Richard Beavers Credit: Contributed

Richard Beavers, 53, runs one of the few Black-owned art galleries in New York City. His galleries in Manhattan and Brooklyn specialize in featuring Black artists from the African diaspora and collections that depict various aspects of Black life and culture, as well as social and political issues.

Established in 2007, Beavers’ contemporary art gallery also aims to be a conscious

part of the community and a welcoming space for all types of art lovers. He believes many fine art galleries don’t identify or value Black culture and want to steer artists towards more “palatable” works.

A native New Yorker, Beavers was born in Harlem and raised all over Brooklyn, primarily by his mother and aunt. He eventually settled in Bedford–Stuyvesant. While in middle school, Beavers said that a class trip to a prestigious museum left him disillusioned about art. “I couldn’t really verbalize it at that particular time, but ultimately what I was feeling was that I didn’t see any work in that museum that was representative of my culture, who I was, or the community that I came from,” said Beavers. “I had a low opinion of art to sum it up.”

Beavers’ mother took it upon herself to change that opinion. She took him to a small art gallery in the city owned by two Caribbean women that featured all Black art. He said that an art piece by prolific painter Leroy Campbell of a man playing saxophone on a stoop really resonated with him. Beavers decided to drop out of formal schooling in the ninth grade and went on to receive his General Educational Development (GED). He said that gallery life and art hooked him.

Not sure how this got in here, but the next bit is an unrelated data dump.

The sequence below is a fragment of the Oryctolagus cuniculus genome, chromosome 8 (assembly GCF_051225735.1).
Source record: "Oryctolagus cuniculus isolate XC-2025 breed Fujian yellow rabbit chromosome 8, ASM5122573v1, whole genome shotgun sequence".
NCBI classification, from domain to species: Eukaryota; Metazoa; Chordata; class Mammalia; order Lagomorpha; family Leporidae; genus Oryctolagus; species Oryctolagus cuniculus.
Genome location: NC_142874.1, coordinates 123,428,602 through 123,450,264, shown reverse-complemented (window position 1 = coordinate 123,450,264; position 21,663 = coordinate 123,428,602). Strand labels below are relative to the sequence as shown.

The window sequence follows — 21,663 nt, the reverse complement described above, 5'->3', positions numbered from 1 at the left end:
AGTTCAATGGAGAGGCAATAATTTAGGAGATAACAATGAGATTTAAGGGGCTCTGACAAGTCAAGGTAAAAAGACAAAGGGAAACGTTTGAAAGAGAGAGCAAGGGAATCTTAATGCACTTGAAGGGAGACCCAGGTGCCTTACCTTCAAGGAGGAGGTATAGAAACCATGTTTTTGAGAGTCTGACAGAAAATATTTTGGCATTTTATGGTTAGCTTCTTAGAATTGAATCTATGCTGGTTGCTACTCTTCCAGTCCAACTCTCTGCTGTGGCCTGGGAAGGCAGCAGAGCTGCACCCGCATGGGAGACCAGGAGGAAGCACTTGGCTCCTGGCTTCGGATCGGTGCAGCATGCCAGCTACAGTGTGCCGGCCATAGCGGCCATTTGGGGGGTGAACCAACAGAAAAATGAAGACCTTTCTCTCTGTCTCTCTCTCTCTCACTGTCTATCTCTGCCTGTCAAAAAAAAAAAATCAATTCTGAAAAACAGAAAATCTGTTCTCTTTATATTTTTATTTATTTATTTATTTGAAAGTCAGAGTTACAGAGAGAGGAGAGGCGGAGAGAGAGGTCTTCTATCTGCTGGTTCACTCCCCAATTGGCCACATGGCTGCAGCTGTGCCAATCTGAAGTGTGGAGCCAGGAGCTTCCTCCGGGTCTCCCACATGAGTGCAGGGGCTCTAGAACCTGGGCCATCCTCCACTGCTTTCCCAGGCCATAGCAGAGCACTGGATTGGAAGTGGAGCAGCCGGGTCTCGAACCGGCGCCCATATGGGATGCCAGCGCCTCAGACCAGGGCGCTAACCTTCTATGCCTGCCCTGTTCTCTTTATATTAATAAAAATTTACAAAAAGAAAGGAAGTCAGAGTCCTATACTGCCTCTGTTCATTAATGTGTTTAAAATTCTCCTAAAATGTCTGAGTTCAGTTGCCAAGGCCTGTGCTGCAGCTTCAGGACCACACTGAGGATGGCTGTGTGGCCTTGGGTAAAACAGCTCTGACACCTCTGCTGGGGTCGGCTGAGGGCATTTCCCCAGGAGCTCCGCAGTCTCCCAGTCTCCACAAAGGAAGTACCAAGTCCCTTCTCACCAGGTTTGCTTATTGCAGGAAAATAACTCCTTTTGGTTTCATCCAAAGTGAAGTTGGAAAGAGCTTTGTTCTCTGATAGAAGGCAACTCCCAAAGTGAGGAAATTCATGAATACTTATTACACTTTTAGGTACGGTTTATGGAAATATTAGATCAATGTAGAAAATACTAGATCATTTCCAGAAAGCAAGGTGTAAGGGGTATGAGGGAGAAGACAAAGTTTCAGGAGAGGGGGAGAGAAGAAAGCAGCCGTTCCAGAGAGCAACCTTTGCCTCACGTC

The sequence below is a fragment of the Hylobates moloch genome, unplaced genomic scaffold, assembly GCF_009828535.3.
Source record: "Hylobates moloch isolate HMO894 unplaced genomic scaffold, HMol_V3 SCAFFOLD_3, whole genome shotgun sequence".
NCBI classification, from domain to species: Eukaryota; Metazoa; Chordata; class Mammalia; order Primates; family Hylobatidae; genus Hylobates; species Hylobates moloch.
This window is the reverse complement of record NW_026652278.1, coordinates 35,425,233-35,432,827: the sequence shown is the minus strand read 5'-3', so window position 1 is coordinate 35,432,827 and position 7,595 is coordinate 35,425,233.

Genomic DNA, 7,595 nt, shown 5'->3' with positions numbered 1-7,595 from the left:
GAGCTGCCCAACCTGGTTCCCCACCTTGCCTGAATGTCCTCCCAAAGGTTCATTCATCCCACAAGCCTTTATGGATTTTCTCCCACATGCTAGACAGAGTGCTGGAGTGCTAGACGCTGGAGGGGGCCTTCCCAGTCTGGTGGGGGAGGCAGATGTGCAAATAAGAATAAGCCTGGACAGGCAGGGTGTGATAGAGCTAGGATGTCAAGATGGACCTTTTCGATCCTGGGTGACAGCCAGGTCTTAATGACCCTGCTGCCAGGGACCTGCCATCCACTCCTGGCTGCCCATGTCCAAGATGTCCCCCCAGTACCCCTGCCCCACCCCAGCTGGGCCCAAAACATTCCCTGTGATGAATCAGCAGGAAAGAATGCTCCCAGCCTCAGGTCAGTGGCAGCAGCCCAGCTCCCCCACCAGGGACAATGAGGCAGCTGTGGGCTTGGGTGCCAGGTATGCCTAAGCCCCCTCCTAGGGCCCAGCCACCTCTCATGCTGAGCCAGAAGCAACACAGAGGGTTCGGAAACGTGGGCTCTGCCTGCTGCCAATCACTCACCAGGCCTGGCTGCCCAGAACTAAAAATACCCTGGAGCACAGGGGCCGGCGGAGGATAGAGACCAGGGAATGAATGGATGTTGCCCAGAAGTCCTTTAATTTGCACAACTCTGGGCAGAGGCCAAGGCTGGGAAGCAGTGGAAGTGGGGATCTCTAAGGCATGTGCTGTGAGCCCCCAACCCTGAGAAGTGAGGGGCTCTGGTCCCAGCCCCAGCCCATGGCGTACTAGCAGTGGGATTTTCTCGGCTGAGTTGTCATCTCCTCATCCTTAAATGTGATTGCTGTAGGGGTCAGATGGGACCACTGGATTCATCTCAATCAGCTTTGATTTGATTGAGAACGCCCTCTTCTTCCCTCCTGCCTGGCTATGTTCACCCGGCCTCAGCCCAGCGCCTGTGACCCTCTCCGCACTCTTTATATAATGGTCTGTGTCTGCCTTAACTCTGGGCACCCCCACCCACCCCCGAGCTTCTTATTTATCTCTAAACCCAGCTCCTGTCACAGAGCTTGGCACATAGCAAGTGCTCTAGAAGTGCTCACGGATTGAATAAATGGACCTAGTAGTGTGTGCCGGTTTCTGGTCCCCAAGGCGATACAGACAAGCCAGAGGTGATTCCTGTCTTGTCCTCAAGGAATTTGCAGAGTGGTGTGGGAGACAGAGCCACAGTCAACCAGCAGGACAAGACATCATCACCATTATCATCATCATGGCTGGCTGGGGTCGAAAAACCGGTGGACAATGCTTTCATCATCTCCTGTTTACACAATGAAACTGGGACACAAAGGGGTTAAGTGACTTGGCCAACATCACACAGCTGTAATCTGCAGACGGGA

He started off selling posters, and then sought out mentors and apprenticeships with artists and Black gallery owners to learn about both the business and the craft. He opened his first gallery in the heart of Bed-Stuy in 2007 because he wanted to create a welcoming and accessible art space in his community.

“I’m really intentional with the artists and the work that we exhibit. It’s to raise consciousness, [and] it’s to evoke conversation,” said Beavers. “But it’s also to uplift, inspire, and motivate.” 

Beavers’ business model also has a community component that he said is essential. He’s had events like free haircuts for boys going back to school, family photo sessions, book giveaways, prom etiquette classes, and community garden summer internships.

Museum of Contemporary African Diasporan Art (MoCADA) honored Beavers for supporting Black art at the official opening celebration of the Ubuntu Garden last month. 

On display in his galleries now are two exhibits: “Talking Quilts,” a solo exhibition by quiltmaker Dr. Myrah Brown Green about Black guardian angels, runs until October 7 in Brooklyn at 408 Marcus Garvey Blvd. At his SoHo gallery, “In Plain Sight” features eight artists that tackle diversity and invisibility when it comes to power dynamics. It runs until October 14. 

Ariama C. Long is a Report for America corps member and writes about politics for the Amsterdam News. Your donation to match our RFA grant helps keep her writing stories like this one; please consider making a tax-deductible gift of any amount today by visiting

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